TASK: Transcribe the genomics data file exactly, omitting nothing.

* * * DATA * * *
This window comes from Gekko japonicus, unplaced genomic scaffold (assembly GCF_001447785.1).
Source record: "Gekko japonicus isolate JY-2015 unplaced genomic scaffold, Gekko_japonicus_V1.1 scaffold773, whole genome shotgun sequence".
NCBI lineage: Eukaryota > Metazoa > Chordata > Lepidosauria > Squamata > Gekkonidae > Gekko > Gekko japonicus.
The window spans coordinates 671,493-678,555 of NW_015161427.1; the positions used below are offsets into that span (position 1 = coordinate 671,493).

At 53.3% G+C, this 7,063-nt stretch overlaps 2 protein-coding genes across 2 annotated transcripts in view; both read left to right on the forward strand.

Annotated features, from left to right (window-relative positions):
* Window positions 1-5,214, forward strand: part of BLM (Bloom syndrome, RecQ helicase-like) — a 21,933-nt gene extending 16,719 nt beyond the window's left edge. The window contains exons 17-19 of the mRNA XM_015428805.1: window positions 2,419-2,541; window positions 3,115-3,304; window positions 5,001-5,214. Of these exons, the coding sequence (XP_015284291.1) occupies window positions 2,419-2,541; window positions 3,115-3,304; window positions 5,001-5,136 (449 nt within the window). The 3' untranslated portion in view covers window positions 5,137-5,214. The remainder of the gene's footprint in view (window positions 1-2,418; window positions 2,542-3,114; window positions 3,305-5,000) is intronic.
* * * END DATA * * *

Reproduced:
This window comes from Gekko japonicus, unplaced genomic scaffold (assembly GCF_001447785.1).
Source record: "Gekko japonicus isolate JY-2015 unplaced genomic scaffold, Gekko_japonicus_V1.1 scaffold773, whole genome shotgun sequence".
NCBI lineage: Eukaryota > Metazoa > Chordata > Lepidosauria > Squamata > Gekkonidae > Gekko > Gekko japonicus.
The window spans coordinates 671,493-678,555 of NW_015161427.1; the positions used below are offsets into that span (position 1 = coordinate 671,493).

At 53.3% G+C, this 7,063-nt stretch overlaps 2 protein-coding genes across 2 annotated transcripts in view; both read left to right on the forward strand.

Annotated features, from left to right (window-relative positions):
* Window positions 1-5,214, forward strand: part of BLM (Bloom syndrome, RecQ helicase-like) — a 21,933-nt gene extending 16,719 nt beyond the window's left edge. The window contains exons 17-19 of the mRNA XM_015428805.1: window positions 2,419-2,541; window positions 3,115-3,304; window positions 5,001-5,214. Of these exons, the coding sequence (XP_015284291.1) occupies window positions 2,419-2,541; window positions 3,115-3,304; window positions 5,001-5,136 (449 nt within the window). The 3' untranslated portion in view covers window positions 5,137-5,214. The remainder of the gene's footprint in view (window positions 1-2,418; window positions 2,542-3,114; window positions 3,305-5,000) is intronic.